Beltane is the first day of summer and is celebrated with flowers. Life is flowering and coming to its fullness.
This is the time of the peony, which we use a lot in Chinese herbal medicine. There are three kinds of peony root we use, bai shao (white peony root), chi shao (red peony root) and mu dan pi (tree peony root).
Bai shao is the root of the cultivated peony and the name white does not refer to the flower, but rather to the root, which is fat, full and whitish pink in colour. Chi shao root, on the other hand, is leaner and redder, hence its name red peony root. As we know, bai shao nourishes the body fluids in the muscles, while chi shao moves and cools the blood. Mu dan pi (tree peony root) also cools and moves the blood, and can be used in partnership with chi shao – the former being better at cooling, and the latter at moving the blood.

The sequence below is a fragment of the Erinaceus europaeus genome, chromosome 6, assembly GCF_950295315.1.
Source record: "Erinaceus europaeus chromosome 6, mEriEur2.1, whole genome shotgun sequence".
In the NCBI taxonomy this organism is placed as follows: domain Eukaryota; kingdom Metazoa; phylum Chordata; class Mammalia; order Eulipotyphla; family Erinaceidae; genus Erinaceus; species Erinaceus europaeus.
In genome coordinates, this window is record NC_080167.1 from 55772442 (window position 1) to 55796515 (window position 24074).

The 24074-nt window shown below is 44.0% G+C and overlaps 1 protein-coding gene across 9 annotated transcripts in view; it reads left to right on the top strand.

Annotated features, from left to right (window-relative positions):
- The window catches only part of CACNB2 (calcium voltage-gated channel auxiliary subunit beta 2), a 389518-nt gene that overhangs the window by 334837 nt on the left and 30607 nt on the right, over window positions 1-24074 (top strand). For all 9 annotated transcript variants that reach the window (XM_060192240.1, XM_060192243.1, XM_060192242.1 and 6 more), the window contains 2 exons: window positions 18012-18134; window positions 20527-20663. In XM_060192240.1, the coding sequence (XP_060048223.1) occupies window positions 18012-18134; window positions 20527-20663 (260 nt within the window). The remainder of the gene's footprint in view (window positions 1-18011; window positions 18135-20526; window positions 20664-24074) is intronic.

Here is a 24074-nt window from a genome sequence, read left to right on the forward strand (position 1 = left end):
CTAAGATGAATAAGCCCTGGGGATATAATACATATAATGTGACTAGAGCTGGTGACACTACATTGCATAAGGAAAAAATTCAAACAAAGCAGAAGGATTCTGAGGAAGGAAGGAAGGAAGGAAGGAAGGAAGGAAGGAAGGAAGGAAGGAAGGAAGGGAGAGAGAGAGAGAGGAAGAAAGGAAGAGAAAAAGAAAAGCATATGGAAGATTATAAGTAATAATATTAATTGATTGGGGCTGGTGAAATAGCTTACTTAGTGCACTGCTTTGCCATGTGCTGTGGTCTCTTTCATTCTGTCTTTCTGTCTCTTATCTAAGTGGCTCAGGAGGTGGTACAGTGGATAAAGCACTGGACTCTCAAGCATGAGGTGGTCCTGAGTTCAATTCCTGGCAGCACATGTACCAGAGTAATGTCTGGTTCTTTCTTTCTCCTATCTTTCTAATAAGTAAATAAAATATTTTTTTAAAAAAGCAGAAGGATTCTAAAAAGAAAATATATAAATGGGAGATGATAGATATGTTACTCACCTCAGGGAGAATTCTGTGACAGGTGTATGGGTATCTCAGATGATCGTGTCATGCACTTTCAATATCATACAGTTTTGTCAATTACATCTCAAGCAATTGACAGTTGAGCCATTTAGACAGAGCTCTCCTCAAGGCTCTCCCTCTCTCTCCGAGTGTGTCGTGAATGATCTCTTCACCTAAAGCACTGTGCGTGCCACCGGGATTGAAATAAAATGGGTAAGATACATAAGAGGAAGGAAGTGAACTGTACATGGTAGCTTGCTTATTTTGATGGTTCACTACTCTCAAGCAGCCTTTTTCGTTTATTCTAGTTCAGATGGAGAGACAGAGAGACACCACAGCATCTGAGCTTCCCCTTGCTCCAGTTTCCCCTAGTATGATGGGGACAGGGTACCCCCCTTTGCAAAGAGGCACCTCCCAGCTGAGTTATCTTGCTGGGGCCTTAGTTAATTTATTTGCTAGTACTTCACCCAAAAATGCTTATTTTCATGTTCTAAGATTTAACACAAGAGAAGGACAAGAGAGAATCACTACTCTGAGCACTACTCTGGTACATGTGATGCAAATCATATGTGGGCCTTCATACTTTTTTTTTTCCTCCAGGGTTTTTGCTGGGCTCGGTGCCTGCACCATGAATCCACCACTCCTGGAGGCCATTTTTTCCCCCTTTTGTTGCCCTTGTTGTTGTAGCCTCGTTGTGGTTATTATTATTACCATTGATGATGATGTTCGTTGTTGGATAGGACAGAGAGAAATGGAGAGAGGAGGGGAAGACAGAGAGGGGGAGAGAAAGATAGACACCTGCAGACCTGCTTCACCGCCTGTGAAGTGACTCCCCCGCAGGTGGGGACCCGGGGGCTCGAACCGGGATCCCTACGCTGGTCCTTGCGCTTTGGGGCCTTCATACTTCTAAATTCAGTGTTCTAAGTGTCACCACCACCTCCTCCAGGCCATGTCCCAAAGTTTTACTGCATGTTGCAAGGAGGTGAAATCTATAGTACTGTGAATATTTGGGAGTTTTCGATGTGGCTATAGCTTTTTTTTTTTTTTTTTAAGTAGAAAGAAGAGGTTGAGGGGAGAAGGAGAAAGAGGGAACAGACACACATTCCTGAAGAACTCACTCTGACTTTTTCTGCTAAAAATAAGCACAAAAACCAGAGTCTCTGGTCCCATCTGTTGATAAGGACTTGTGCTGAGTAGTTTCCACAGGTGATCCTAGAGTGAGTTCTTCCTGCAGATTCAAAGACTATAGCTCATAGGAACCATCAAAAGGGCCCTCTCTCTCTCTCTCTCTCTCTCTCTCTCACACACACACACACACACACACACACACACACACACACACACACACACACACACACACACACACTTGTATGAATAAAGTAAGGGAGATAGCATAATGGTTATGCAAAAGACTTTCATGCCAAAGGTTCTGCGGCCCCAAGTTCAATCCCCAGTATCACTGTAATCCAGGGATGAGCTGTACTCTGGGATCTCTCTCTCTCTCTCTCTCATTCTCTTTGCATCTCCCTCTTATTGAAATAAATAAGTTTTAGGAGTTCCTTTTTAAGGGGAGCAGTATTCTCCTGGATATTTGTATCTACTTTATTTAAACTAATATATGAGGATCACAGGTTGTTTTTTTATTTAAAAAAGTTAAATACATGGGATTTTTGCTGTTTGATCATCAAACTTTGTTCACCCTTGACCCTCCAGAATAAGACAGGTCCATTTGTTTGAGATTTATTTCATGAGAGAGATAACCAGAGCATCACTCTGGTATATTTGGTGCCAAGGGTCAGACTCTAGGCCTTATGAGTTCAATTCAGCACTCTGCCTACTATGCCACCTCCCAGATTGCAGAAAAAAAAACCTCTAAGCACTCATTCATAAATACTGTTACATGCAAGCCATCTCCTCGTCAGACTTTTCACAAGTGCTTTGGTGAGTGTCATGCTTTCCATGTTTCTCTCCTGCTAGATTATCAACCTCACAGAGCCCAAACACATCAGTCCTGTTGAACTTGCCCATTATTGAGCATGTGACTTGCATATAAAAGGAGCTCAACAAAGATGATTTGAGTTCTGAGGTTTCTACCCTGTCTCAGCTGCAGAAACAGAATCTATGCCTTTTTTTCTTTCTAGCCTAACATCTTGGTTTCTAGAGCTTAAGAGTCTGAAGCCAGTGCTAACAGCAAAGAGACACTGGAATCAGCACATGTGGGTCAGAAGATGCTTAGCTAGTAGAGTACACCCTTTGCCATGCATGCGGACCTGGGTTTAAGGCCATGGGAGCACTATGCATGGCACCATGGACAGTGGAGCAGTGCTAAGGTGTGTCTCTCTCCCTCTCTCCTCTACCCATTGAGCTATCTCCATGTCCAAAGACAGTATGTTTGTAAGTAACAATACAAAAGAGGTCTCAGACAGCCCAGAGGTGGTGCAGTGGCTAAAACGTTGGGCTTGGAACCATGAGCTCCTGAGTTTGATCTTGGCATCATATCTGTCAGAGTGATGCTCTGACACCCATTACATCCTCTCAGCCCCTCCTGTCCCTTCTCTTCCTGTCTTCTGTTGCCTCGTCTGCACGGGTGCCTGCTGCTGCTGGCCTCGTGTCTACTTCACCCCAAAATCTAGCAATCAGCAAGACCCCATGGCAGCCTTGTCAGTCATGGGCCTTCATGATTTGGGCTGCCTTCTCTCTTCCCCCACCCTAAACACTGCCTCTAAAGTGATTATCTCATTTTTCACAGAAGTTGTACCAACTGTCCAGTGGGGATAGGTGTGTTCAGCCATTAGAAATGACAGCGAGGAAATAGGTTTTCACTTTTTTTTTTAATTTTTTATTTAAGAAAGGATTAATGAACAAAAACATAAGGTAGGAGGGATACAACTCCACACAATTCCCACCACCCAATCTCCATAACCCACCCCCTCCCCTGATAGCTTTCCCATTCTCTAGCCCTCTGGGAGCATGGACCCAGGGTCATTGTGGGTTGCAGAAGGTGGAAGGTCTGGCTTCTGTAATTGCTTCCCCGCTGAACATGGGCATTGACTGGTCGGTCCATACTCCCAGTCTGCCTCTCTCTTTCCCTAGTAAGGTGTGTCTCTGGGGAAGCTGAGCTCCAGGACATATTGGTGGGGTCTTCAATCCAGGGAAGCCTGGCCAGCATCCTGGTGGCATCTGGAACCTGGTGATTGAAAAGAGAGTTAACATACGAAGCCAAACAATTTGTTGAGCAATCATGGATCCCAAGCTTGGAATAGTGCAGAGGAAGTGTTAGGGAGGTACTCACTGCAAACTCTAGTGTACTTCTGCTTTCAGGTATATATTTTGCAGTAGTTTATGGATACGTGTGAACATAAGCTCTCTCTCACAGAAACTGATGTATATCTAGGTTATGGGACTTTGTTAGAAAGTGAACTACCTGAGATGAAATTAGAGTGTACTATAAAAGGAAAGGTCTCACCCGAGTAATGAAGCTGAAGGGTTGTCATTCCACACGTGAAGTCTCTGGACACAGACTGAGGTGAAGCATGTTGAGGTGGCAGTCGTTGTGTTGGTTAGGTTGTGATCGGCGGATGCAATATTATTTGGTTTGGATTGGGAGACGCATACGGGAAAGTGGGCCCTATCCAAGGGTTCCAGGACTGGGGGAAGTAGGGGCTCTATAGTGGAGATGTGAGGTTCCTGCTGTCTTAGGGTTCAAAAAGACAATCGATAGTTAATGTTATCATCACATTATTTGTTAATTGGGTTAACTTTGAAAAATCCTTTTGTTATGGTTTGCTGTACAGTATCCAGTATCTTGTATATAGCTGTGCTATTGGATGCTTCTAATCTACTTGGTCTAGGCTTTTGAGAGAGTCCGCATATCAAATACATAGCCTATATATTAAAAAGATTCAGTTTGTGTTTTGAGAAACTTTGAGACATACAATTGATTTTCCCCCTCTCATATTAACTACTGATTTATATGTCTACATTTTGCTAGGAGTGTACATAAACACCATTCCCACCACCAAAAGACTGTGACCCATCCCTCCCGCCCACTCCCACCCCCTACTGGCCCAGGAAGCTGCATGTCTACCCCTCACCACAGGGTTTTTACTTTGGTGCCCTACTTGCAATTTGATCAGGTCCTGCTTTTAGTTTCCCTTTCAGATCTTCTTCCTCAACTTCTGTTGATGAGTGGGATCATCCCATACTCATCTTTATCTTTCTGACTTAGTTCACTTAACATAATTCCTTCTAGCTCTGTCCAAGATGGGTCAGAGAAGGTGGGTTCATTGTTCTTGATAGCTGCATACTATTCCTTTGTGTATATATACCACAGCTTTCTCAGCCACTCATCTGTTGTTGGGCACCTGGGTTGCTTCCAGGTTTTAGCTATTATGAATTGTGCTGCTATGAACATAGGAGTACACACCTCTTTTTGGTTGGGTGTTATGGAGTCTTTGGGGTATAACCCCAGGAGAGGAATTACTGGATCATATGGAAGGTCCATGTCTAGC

In my garden, I have three gorgeous peony plants gifted to me by apprentices – a glorious white one in which every petal is fringed with red, a deep red one and a tree peony which is red-purple with a stunning yellow centre. I am hoping the tree peony will grow into a strong bush in my front garden, and will always remind me of the Jing Fang Apprenticeship and my wonderful apprentices.
Mint is a good plant to have in the garden for early summer. Bo he, which we use in Chinese herbal medicine, is mentha haplocalysis, but any kind of mint is good for mint tea. It is cooling and refreshing and like chrysanthemum is good for the symptoms of a wind heat type cold, such as headache, sore throat, cough and red eyes. However, mint does not have to be used medicinally, and for me, there is nothing like fresh mint tea in early summer.